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Mexico's Sugar Production Falls to 25-Year Low

Mexico's sugar industry is facing significant challenges, with production expected to hit a 25-year low in 2023/24, according to the USDA's April report on sugar and sweetners. This decline is attributed to a combination of unfavorable weather conditions, rising input costs, and reduced harvested area.

The report forecasts Mexico's sugar production at 4.572 million metric tons (MT), a 4% decrease from the previous month's estimate and a 12% drop compared to the previous year. This downward revision is based on data from Mexico's National Committee for the Sustainable Development of Sugarcane (CONADESUCA), which indicates a significant reduction in harvested area, reaching a 12-year low.

Several factors contribute to this decline. Drought during the growing season and excessive moisture during harvest have impacted sugarcane yields. Additionally, high fertilizer costs have limited farmers' ability to apply necessary inputs, further affecting production.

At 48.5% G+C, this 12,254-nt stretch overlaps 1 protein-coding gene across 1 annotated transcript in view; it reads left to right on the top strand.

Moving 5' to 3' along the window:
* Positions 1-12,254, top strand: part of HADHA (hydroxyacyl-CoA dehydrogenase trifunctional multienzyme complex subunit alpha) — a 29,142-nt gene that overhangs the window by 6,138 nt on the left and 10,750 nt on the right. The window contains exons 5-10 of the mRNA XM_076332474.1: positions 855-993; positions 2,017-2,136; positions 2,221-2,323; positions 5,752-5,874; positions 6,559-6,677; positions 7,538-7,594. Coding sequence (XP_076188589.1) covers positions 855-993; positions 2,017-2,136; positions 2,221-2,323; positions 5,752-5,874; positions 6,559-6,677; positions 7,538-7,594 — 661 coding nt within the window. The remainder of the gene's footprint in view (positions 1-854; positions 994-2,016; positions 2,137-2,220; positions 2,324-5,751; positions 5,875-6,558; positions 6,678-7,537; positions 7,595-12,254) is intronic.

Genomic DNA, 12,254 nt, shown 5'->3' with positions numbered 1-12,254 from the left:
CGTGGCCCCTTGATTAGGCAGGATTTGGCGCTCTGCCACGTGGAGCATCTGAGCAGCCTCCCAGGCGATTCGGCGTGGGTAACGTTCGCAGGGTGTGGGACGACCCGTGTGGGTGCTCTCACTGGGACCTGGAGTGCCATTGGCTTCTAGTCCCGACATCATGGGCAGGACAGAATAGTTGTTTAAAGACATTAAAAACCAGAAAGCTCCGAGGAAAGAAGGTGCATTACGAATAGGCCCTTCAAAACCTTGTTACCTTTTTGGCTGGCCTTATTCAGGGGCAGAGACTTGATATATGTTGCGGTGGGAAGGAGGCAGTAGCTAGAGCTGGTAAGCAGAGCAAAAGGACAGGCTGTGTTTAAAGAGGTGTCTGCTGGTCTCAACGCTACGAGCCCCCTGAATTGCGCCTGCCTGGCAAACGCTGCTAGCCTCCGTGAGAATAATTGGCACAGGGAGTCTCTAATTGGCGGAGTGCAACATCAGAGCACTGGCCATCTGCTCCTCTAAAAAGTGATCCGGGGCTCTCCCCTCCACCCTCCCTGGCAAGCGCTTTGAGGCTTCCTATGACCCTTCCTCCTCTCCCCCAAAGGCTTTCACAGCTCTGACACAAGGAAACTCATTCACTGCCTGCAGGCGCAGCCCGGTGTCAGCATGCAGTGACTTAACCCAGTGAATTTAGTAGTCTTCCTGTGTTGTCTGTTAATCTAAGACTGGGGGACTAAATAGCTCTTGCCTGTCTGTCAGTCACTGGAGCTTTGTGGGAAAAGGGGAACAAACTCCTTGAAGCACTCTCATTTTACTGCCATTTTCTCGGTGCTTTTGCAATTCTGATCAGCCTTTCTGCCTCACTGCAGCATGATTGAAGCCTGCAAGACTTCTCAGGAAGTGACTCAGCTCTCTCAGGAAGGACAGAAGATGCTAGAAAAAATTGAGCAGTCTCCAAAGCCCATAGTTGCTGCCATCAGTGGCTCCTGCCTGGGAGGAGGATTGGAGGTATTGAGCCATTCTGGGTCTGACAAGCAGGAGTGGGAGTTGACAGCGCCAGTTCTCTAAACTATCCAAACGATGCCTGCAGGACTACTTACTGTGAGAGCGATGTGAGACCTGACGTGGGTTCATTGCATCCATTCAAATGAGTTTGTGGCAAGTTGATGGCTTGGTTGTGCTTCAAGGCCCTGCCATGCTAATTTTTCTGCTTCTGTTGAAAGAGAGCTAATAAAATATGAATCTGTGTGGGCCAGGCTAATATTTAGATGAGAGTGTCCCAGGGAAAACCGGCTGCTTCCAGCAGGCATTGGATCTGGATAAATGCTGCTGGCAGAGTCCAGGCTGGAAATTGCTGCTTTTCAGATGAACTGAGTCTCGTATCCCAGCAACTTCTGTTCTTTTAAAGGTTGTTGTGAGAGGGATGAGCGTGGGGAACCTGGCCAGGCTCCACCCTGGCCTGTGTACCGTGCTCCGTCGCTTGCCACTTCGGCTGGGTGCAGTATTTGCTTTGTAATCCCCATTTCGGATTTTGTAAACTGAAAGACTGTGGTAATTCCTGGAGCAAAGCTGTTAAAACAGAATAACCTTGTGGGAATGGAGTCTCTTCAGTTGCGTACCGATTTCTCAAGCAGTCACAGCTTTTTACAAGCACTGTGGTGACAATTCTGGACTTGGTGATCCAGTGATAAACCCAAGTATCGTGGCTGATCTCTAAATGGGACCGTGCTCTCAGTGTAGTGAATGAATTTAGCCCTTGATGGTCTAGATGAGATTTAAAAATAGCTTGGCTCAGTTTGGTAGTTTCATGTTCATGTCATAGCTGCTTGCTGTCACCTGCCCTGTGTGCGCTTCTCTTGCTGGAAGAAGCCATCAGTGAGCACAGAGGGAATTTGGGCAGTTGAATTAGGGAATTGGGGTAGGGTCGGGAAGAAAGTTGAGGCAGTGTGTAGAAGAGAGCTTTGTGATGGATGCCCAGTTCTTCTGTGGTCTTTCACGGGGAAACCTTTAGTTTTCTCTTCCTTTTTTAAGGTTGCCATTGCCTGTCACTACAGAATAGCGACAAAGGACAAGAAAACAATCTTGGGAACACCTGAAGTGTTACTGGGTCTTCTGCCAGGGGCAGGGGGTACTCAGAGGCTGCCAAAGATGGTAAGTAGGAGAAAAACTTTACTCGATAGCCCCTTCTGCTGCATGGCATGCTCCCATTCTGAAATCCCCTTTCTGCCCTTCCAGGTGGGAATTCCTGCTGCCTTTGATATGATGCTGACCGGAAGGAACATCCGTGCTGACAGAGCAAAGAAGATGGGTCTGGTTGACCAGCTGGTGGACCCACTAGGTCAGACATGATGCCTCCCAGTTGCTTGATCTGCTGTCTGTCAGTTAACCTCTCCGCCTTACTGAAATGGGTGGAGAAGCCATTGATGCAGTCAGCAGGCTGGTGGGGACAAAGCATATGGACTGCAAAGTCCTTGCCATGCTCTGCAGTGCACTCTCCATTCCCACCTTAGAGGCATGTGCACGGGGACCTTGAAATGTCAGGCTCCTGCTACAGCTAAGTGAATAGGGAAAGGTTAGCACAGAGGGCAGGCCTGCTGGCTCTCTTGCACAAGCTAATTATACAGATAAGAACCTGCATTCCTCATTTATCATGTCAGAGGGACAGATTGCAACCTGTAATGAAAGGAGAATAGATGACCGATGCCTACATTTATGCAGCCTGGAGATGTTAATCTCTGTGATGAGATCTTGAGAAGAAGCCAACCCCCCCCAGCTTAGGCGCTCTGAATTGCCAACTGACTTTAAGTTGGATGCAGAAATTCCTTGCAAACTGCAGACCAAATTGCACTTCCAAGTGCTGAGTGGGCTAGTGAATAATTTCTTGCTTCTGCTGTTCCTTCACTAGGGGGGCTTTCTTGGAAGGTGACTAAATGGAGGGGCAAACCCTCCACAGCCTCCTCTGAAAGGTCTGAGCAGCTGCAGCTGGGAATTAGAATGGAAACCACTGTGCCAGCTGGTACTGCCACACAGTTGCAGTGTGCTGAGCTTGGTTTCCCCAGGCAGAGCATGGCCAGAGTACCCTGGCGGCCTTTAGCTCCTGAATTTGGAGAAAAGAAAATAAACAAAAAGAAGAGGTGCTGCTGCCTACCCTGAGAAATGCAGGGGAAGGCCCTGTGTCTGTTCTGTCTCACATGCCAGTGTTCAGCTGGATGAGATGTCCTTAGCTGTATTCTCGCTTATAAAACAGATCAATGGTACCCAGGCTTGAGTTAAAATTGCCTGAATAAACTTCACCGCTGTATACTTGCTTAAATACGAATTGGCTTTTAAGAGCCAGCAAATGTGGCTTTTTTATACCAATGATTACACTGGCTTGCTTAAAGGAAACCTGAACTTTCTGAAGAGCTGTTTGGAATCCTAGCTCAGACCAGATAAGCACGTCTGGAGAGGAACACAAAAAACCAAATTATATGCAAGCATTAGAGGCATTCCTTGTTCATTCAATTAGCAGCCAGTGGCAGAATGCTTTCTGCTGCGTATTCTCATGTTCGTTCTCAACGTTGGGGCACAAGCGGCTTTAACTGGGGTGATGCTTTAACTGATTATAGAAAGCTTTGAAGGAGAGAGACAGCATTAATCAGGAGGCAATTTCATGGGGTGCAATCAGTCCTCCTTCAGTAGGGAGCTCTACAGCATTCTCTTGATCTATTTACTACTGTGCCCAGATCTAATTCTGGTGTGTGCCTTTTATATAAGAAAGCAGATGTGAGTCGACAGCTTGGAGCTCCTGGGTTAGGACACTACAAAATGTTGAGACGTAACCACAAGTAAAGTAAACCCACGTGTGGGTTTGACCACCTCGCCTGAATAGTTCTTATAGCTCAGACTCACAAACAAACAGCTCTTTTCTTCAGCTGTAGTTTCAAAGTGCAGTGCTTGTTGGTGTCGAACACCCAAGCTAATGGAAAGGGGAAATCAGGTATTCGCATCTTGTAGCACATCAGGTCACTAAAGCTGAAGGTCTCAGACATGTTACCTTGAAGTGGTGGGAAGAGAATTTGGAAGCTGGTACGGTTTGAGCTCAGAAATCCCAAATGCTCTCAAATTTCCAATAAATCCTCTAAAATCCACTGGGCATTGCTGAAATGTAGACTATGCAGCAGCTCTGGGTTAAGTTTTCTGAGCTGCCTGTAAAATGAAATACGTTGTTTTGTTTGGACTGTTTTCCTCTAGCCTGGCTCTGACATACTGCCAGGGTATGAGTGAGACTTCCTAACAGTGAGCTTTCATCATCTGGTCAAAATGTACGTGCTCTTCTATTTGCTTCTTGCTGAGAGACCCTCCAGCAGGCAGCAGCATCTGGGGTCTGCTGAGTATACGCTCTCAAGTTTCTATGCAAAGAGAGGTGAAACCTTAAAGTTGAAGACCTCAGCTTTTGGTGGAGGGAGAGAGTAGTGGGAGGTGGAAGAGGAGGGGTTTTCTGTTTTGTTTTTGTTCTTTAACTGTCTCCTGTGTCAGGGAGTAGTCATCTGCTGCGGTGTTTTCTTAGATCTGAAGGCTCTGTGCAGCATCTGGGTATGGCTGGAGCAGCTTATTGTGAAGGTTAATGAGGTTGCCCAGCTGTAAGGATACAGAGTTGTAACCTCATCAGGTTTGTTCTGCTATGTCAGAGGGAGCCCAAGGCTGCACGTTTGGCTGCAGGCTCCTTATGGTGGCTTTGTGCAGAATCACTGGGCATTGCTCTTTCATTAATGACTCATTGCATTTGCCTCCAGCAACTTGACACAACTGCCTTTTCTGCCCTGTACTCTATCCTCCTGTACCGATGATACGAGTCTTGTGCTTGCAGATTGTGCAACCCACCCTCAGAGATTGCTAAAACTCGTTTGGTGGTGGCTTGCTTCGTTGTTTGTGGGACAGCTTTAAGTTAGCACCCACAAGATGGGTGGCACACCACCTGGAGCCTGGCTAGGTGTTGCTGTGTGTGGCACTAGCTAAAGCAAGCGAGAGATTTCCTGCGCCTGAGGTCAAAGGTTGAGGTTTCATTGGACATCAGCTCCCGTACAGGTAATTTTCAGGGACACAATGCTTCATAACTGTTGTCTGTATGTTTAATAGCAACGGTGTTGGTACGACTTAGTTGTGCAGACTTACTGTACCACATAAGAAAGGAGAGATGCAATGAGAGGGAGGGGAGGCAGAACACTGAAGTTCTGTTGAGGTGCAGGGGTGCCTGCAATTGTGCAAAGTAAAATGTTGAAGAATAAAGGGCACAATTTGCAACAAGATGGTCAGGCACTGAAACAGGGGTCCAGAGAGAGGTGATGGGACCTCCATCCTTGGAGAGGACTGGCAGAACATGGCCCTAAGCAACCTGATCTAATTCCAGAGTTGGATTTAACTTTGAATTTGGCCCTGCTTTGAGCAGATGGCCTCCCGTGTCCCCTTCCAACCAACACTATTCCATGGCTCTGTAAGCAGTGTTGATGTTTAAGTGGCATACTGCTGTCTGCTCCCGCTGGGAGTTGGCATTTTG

The decrease in sugar production has a direct impact on exports, particularly to the United States. The USDA report projects a record-low production of low-polarity sugar, specifically destined for the US market. Consequently, Mexico's total sugar exports to the US are estimated to reach a 17-year low of 427,000 MT, a significant drop from previous years.

The report also highlights that within Mexico, the production of standard and refined sugar for domestic consumption is taking precedence over low-polarity sugar for export. This shift is driven by historically high sugar prices in Mexico, incentivizing producers to cater to the domestic market.